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Pinot (and more) By The Numbers

Pinot Noir accounts for 2.8% of the food store wine market but is rising rapidly. The varietal has grown by 26% in volume over the last year and 111% since 2005. Dollar sales have risen 24% between 2006 and 2007 and 117% since 2005. (Wine Business Monthly)

The average restaurant price for Pinot Noir has risen from $45 in 1994 to nearly $70 in 2006. (Wine & Spirits)

The 2006 California grape harvest was down 17% from 2005. Merlot fell even further, by 22%. Meanwhile, Pinot Noir and Pinot Gris both saw gains (12% and 16%, respectively). Pinot Noir’s gain is not nearly enough to meet current demand. (Wine & Spirits)

Sales of Oregon Pinot Noir, by case, increased from 352,789 in 2000 to 810,950 in 2006. The 2006 Oregon harvest resulted in 20% to 30% higher yield than either of the prior two years. Supermarkets across the country are selling 20% more Oregon wine. (The Oregonian)

Retail sales of Pinot Noir were up 20.3% in dollars in 2006. Rosé priced above $6.50 grew a startling 23.9% and rosé sparkling wine went up an amazing 42.9%. (Wines and Vines)

A jeroboam of 1988 Domaine Romanee Conti Romanee Conti sold at Christie’s New York Auction (9/16/06) for $94,000 ($40,000 above estimate)

Francois Pingult purchased René Engel’s 15-acre vineyard in Vosne-Romanee for 23.5 million dollars, the highest per acre price ever paid for vines in Vosne-Romanee.

Exports of Pinot Noir from New Zealand increased 151% from 1/04 to 1/06. Pinot Noir has overtaken Chardonnay as the second biggest wine export for New Zealand. Big increases in exportation were noted to Canada, Germany, Ireland and Japan.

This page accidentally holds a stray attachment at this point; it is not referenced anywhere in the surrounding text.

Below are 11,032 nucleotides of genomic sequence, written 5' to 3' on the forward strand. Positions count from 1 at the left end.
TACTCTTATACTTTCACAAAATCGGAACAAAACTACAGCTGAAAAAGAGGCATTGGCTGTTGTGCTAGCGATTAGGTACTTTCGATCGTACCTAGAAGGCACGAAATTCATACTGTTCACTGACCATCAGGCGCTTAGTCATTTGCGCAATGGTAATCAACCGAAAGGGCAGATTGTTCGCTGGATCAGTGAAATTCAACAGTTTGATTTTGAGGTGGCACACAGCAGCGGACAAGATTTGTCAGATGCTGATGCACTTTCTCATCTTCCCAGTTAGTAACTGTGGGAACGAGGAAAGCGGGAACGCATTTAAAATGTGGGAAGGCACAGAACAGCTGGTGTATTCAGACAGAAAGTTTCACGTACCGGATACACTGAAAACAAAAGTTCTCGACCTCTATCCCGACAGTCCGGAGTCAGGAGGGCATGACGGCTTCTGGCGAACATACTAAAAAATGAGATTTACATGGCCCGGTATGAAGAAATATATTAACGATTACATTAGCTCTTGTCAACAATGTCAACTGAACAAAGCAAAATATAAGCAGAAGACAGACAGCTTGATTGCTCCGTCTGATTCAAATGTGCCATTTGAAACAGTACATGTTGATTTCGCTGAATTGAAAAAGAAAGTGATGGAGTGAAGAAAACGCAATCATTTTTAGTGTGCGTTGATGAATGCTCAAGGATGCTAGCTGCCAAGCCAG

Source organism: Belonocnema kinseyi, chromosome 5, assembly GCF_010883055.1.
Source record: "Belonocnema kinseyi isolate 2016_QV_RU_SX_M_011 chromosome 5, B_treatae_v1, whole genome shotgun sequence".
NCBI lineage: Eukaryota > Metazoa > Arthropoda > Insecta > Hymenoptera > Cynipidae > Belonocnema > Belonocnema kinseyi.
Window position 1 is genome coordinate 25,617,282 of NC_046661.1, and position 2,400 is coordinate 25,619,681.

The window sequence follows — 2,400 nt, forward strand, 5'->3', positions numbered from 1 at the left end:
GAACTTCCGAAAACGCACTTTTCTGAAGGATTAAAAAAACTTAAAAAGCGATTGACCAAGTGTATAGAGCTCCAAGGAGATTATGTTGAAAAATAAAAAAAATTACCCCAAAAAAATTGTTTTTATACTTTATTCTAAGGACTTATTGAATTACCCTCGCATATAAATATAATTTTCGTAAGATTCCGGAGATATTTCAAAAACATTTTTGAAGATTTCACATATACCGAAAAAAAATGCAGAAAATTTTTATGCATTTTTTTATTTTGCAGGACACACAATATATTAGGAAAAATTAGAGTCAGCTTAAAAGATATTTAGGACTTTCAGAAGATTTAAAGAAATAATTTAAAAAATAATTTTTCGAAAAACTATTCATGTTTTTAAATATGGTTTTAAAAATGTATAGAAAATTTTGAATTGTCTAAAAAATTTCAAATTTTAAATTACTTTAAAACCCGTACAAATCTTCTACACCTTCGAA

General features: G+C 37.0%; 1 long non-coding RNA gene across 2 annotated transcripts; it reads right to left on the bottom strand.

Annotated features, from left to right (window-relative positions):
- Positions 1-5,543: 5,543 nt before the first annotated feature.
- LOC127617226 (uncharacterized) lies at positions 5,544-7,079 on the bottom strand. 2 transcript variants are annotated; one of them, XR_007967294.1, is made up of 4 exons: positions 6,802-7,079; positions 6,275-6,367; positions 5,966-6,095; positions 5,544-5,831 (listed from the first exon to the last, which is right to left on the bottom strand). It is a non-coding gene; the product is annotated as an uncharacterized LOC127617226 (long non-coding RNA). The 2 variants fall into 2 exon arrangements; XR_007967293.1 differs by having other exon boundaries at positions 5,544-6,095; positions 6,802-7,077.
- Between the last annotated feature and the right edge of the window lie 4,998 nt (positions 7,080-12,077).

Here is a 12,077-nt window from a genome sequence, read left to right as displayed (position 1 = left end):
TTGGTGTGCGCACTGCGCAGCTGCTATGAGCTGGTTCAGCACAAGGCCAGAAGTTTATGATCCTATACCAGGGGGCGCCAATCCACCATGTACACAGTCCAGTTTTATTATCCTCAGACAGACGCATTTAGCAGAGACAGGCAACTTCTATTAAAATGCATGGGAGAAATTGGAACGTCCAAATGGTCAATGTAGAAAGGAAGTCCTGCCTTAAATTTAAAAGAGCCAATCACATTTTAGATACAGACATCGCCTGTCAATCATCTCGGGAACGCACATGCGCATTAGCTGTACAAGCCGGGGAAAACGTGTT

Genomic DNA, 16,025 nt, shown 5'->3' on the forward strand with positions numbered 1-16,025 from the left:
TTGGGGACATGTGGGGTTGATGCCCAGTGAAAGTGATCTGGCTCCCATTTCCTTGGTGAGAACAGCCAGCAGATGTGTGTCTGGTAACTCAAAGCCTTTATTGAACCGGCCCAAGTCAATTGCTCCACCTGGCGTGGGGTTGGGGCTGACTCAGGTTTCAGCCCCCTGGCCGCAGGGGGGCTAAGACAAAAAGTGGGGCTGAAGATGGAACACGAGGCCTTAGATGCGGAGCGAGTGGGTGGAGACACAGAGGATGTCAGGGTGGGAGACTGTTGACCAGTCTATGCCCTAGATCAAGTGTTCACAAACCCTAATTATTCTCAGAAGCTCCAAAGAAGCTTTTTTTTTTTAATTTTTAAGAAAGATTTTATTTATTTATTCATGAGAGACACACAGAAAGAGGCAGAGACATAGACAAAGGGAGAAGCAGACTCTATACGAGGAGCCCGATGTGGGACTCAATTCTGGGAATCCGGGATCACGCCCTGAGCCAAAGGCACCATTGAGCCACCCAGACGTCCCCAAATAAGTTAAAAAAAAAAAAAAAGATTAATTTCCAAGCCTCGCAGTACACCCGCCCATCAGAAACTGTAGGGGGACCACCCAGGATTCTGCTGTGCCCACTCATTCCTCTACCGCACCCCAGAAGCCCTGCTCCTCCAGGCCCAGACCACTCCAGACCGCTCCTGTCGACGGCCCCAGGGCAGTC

2004 world acreage of Pinot Noir: Champagne— 31,283 acres, Burgundy— 26,016 acres, California— 24,055 acres, Oregon— 7,637 acres, and New Zealand— 3,239 acres. 2004 total grape acreage: California— 440,296 acres, Champagne— 81,196 acres, Burgundy— 66,287 acres, New Zealand— 17,809 acres, and Oregon— 13,700 acres.

Burgundy produces 105 million bottles of Chardonnay and 75 million bottles of Pinot Noir annually. There are 4,000 domaines, 59 types of soil, and the Cote d ‘Or stretches a total of 31 miles.

There are now wineries in all 50 states. As of November, 2006, the number of wineries in the United States had increased to 5,970 (4,383 bonded and 1,587 virtual or non-bonded wineries). The top four states are California (2,923 wineries), Washington (507 wineries), Oregon (364 wineries) and New York (270 wineries). California added 465 wineries (28% increase) in 2006, Washington 65, and Oregon 49. Half of all North American wineries have an annual production of 15,000 cases or less. (Wines & Vines, Wine Business Monthly).

75% of U.S. wine drinkers purchase wines in the $6-$10 and $10-$15 ranges. Two-thirds drink that wine within a week, and almost one-third drink it within 48 hours.

Nearly 74% of California wine is sold in the other 49 states!!

3-5 lbs-the weight of a bottle of wine. $30,925-the cost of a full page ad in the Wine Spectator. 40-the number of wine blogs on the internet in 2004, 400-the number of wine blogs in early 2007. 250-the number of Masters of Wine in 20 countries (24 are Americans). 6th-the ranking of grapes as an agricultural crop in the United States.

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